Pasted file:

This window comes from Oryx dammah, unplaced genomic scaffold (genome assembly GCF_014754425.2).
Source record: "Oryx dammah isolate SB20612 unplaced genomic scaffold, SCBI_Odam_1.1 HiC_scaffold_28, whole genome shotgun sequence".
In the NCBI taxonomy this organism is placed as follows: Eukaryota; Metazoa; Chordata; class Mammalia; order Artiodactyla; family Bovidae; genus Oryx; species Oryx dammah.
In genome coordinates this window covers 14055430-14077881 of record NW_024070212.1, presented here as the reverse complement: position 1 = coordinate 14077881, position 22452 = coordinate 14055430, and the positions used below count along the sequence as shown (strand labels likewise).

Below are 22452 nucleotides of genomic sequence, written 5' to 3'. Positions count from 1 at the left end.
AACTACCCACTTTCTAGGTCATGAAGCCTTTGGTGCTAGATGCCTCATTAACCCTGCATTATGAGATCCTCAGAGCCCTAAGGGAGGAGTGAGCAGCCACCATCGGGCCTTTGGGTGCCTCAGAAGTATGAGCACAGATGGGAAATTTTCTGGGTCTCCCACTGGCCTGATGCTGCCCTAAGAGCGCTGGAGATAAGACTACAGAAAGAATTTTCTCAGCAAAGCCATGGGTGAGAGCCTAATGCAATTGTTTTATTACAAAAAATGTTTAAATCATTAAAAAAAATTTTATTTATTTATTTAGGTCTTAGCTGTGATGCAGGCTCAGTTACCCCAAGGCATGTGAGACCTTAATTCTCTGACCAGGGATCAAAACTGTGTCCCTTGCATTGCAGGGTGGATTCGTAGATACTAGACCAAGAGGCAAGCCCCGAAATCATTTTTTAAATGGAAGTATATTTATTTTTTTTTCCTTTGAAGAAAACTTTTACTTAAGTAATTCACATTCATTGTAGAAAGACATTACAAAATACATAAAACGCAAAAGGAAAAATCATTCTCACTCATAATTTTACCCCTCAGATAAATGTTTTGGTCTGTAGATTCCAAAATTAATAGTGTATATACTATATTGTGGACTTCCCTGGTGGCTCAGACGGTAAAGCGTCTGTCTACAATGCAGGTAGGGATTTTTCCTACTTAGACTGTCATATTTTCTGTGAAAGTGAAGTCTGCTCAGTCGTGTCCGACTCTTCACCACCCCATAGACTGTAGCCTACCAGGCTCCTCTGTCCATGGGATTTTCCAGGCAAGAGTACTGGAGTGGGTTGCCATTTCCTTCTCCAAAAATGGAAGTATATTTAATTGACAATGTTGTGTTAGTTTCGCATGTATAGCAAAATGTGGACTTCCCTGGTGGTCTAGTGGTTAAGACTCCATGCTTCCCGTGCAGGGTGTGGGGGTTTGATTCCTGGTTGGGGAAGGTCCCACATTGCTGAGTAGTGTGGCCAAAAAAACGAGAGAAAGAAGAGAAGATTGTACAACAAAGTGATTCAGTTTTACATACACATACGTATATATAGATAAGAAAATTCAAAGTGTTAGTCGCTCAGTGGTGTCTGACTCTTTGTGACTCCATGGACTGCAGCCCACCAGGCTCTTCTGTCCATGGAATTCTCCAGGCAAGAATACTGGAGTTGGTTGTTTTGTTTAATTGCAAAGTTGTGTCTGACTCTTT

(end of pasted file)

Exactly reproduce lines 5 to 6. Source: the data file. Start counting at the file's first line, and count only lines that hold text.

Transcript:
Below are 22452 nucleotides of genomic sequence, written 5' to 3'. Positions count from 1 at the left end.
AACTACCCACTTTCTAGGTCATGAAGCCTTTGGTGCTAGATGCCTCATTAACCCTGCATTATGAGATCCTCAGAGCCCTAAGGGAGGAGTGAGCAGCCACCATCGGGCCTTTGGGTGCCTCAGAAGTATGAGCACAGATGGGAAATTTTCTGGGTCTCCCACTGGCCTGATGCTGCCCTAAGAGCGCTGGAGATAAGACTACAGAAAGAATTTTCTCAGCAAAGCCATGGGTGAGAGCCTAATGCAATTGTTTTATTACAAAAAATGTTTAAATCATTAAAAAAAATTTTATTTATTTATTTAGGTCTTAGCTGTGATGCAGGCTCAGTTACCCCAAGGCATGTGAGACCTTAATTCTCTGACCAGGGATCAAAACTGTGTCCCTTGCATTGCAGGGTGGATTCGTAGATACTAGACCAAGAGGCAAGCCCCGAAATCATTTTTTAAATGGAAGTATATTTATTTTTTTTTCCTTTGAAGAAAACTTTTACTTAAGTAATTCACATTCATTGTAGAAAGACATTACAAAATACATAAAACGCAAAAGGAAAAATCATTCTCACTCATAATTTTACCCCTCAGATAAATGTTTTGGTCTGTAGATTCCAAAATTAATAGTGTATATACTATATTGTGGACTTCCCTGGTGGCTCAGACGGTAAAGCGTCTGTCTACAATGCAGGTAGGGATTTTTCCTACTTAGACTGTCATATTTTCTGTGAAAGTGAAGTCTGCTCAGTCGTGTCCGACTCTTCACCACCCCATAGACTGTAGCCTACCAGGCTCCTCTGTCCATGGGATTTTCCAGGCAAGAGTACTGGAGTGGGTTGCCATTTCCTTCTCCAAAAATGGAAGTATATTTAATTGACAATGTTGTGTTAGTTTCGCATGTATAGCAAAATGTGGACTTCCCTGGTGGTCTAGTGGTTAAGACTCCATGCTTCCCGTGCAGGGTGTGGGGGTTTGATTCCTGGTTGGGGAAGGTCCCACATTGCTGAGTAGTGTGGCCAAAAAAACGAGAGAAAGAAGAGAAGATTGTACAACAAAGTGATTCAGTTTTACATACACATACGTATATATAGATAAGAAAATTCAAAGTGTTAGTCGCTCAGTGGTGTCTGACTCTTTGTGACTCCATGGACTGCAGCCCACCAGGCTCTTCTGTCCATGGAATTCTCCAGGCAAGAATACTGGAGTTGGTTGTTTTGTTTAATTGCAAAGTTGTGTCTGACTCTTT